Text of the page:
Clouds drape glacier-clad, 6310-m-high Chimborazo, Ecuador's highest volcano. Chimborazo anchors the southern end of the country's "Avenue of Volcanoes" 30 km NW of the city of Riobamba. The volcano is mostly of Pliocene-to-Pleistocene age, but recent work has shown that it remained active into the Holocene. The volcano is composed of three edifices along an east-west line, the youngest and westernmost of which forms the current summit of Chimborazo.

Photo by Lee Siebert, 1978 (Smithsonian Insitution).
Glacier-clad, 6310-m-high Chimborazo is Ecuador's highest volcano. It is seen here from the NE with Carihuairazo volcano forming the lower, mostly snow-free peak to the left. The youngest and westernmost of three edifices constructed along an E-W line forms the current summit of Chimborazo. Although activity was once thought to have ceased during the very latest Pleistocene, recent work indicates that Chimborazo erupted several times during the Holocene.

Photo by Patricio Ramon, 2004 (Instituto Geofisca, Escuela Politecnica Nacional).
An erosional unconformity cutting diagonally across the center of the photo due to a glacial advance about 20,000-18,000 years ago separates two sequences of late-Pleistocene tephra layers from Ecuador's Chimborazo volcano. A less prominent unconformity below the light-colored tephra layer at the top of the sequence marks a 16,000-14,000 year old glacial advance. This ~12-m-thick exposure lies on the SW flank of Chimborazo, Ecuador's highest volcano.

Photo by Lee Siebert, 2006 (Smithsonian Institution).

Smithsonian Sample Collections Database

There are no samples for Chimborazo in the Smithsonian's NMNH Department of Mineral Sciences Rock and Ore collection.

Affiliated Sites

Large Eruptions of Chimborazo Information about large Quaternary eruptions (VEI >= 4) is cataloged in the Large Magnitude Explosive Volcanic Eruptions (LaMEVE) database of the Volcano Global Risk Identification and Analysis Project (VOGRIPA).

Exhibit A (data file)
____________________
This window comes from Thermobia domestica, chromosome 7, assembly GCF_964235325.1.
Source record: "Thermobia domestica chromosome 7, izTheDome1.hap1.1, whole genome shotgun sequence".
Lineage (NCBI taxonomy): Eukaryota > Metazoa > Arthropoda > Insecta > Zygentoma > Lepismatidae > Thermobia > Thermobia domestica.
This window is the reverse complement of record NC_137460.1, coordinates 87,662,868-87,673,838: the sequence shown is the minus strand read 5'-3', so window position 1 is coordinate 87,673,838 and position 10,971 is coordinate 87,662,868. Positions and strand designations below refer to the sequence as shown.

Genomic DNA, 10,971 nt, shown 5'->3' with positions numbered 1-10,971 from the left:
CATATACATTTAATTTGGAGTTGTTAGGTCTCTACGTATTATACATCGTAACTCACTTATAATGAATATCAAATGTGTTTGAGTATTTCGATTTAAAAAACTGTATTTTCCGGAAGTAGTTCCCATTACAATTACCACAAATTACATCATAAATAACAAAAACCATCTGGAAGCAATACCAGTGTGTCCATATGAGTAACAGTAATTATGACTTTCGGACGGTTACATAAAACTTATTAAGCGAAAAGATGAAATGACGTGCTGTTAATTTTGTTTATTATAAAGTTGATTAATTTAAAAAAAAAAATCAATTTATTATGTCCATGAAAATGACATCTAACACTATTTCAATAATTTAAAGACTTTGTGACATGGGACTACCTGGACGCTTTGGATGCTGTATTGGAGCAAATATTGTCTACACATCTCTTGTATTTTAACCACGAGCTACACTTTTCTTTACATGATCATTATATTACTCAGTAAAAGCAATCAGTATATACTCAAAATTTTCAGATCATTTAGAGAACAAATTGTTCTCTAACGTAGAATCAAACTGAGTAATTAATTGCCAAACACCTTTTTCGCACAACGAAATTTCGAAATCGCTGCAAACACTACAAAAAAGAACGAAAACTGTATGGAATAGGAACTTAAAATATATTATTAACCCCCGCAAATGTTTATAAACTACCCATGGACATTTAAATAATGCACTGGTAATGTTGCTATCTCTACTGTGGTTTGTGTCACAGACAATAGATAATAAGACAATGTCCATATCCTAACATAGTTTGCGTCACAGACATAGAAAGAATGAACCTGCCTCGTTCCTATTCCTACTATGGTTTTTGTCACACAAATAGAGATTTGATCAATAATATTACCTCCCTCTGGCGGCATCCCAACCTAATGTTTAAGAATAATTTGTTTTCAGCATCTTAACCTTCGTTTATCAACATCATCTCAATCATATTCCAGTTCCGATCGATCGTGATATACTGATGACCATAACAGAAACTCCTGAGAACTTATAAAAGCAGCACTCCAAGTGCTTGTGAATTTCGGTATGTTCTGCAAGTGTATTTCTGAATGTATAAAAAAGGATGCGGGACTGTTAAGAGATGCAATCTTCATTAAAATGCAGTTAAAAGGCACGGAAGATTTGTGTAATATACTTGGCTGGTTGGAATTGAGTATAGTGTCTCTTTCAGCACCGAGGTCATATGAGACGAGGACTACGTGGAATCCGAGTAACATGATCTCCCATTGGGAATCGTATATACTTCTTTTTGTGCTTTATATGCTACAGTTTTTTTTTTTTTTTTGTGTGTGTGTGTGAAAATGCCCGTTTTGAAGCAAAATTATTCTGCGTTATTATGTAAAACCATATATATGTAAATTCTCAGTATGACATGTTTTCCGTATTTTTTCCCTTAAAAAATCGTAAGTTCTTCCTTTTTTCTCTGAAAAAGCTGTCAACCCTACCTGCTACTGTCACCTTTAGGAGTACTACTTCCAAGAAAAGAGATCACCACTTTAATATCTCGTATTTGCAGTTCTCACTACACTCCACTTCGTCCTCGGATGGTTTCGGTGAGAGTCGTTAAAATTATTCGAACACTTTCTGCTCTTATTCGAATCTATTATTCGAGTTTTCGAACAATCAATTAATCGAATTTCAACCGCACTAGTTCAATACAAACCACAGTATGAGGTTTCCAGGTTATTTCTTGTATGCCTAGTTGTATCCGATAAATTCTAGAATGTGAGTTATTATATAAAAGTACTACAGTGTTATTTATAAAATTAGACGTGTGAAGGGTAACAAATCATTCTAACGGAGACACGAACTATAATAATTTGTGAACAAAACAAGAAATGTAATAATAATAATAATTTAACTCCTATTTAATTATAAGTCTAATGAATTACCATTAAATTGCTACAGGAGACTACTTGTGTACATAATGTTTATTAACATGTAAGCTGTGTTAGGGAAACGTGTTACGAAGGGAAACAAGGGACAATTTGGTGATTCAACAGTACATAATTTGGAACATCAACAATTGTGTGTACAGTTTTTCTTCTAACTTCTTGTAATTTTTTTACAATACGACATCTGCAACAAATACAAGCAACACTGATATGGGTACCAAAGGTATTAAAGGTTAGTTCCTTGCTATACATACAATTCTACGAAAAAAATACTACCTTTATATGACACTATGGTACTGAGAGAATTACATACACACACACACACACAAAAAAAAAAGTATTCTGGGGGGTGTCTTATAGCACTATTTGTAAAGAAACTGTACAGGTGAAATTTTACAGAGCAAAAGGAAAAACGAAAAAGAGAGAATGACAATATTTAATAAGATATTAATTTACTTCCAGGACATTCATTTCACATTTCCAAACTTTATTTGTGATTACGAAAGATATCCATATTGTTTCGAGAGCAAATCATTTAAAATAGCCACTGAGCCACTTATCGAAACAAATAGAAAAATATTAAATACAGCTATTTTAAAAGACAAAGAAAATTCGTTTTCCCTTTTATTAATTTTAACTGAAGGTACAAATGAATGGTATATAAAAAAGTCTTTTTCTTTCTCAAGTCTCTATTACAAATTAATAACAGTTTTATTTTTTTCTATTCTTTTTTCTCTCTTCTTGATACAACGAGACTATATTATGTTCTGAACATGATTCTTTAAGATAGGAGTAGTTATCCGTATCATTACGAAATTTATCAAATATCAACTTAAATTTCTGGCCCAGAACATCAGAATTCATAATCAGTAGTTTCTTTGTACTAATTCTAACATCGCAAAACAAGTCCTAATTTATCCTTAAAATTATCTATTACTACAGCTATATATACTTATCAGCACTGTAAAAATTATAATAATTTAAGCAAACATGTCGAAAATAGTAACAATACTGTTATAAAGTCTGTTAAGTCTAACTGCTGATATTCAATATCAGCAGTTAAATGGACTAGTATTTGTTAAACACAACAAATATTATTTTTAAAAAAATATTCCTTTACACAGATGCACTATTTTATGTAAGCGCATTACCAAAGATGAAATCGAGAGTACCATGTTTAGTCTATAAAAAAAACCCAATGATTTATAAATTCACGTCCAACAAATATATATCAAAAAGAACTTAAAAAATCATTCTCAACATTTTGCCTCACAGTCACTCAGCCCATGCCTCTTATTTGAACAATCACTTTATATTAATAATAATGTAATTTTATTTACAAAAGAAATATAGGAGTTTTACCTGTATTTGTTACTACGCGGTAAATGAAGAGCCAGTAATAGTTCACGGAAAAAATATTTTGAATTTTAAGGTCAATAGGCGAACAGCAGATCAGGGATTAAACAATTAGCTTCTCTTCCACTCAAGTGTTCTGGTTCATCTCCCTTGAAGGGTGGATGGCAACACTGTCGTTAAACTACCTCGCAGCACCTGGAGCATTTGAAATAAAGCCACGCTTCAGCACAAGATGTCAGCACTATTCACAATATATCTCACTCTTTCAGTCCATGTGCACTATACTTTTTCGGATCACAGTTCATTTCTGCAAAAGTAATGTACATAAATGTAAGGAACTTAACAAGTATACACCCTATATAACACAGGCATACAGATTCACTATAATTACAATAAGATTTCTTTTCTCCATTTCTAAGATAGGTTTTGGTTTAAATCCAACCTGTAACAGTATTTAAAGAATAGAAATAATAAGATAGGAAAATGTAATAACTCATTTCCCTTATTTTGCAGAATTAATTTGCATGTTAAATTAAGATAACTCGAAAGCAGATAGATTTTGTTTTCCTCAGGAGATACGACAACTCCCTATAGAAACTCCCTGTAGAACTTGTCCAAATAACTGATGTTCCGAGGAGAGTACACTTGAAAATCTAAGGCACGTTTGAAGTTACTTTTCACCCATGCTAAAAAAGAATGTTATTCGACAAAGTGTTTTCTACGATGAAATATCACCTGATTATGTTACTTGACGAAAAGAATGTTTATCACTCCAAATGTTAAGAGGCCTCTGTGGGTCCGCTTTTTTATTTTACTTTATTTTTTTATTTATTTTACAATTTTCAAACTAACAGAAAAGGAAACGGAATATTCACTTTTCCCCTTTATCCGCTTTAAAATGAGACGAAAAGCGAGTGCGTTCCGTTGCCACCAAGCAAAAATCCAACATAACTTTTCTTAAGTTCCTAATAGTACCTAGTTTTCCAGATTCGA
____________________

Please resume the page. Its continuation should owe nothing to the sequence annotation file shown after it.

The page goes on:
WOVOdat WOVOdat is a database of volcanic unrest; instrumentally and visually recorded changes in seismicity, ground deformation, gas emission, and other parameters from their normal baselines. It is sponsored by the World Organization of Volcano Observatories (WOVO) and presently hosted at the Earth Observatory of Singapore.
EarthChem EarthChem develops and maintains databases, software, and services that support the preservation, discovery, access and analysis of geochemical data, and facilitate their integration with the broad array of other available earth science parameters. EarthChem is operated by a joint team of disciplinary scientists, data scientists, data managers and information technology developers who are part of the NSF-funded data facility Integrated Earth Data Applications (IEDA). IEDA is a collaborative effort of EarthChem and the Marine Geoscience Data System (MGDS).
MODVOLC - HIGP MODIS Thermal Alert System Using infrared satellite Moderate Resolution Imaging Spectroradiometer (MODIS) data, scientists at the Hawai'i Institute of Geophysics and Planetology, University of Hawai'i, developed an automated system called MODVOLC to map thermal hot-spots in near real time. For each MODIS image, the algorithm automatically scans each 1 km pixel within it to check for high-temperature hot-spots. When one is found the date, time, location, and intensity are recorded. MODIS looks at every square km of the Earth every 48 hours, once during the day and once during the night, and the presence of two MODIS sensors in space allows at least four hot-spot observations every two days. Each day updated global maps are compiled to display the locations of all hot spots detected in the previous 24 hours. There is a drop-down list with volcano names which allow users to 'zoom-in' and examine the distribution of hot-spots at a variety of spatial scales.
MIROVA Middle InfraRed Observation of Volcanic Activity (MIROVA) is a near real time volcanic hot-spot detection system based on the analysis of MODIS (Moderate Resolution Imaging Spectroradiometer) data. In particular, MIROVA uses the Middle InfraRed Radiation (MIR), measured over target volcanoes, in order to detect, locate and measure the heat radiation sourced from volcanic activity.